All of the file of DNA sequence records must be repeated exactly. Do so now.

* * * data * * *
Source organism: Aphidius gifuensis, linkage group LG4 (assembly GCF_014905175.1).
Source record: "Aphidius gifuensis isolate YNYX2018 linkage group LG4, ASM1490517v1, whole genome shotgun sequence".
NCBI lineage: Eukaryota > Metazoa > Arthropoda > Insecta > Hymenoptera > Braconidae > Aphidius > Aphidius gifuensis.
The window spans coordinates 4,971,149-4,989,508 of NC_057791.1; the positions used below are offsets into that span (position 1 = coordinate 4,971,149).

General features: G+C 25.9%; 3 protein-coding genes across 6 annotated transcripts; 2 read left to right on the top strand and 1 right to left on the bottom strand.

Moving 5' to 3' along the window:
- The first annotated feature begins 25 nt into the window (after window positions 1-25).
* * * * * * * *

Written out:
Source organism: Aphidius gifuensis, linkage group LG4 (assembly GCF_014905175.1).
Source record: "Aphidius gifuensis isolate YNYX2018 linkage group LG4, ASM1490517v1, whole genome shotgun sequence".
NCBI lineage: Eukaryota > Metazoa > Arthropoda > Insecta > Hymenoptera > Braconidae > Aphidius > Aphidius gifuensis.
The window spans coordinates 4,971,149-4,989,508 of NC_057791.1; the positions used below are offsets into that span (position 1 = coordinate 4,971,149).

General features: G+C 25.9%; 3 protein-coding genes across 6 annotated transcripts; 2 read left to right on the top strand and 1 right to left on the bottom strand.

Moving 5' to 3' along the window:
- The first annotated feature begins 25 nt into the window (after window positions 1-25).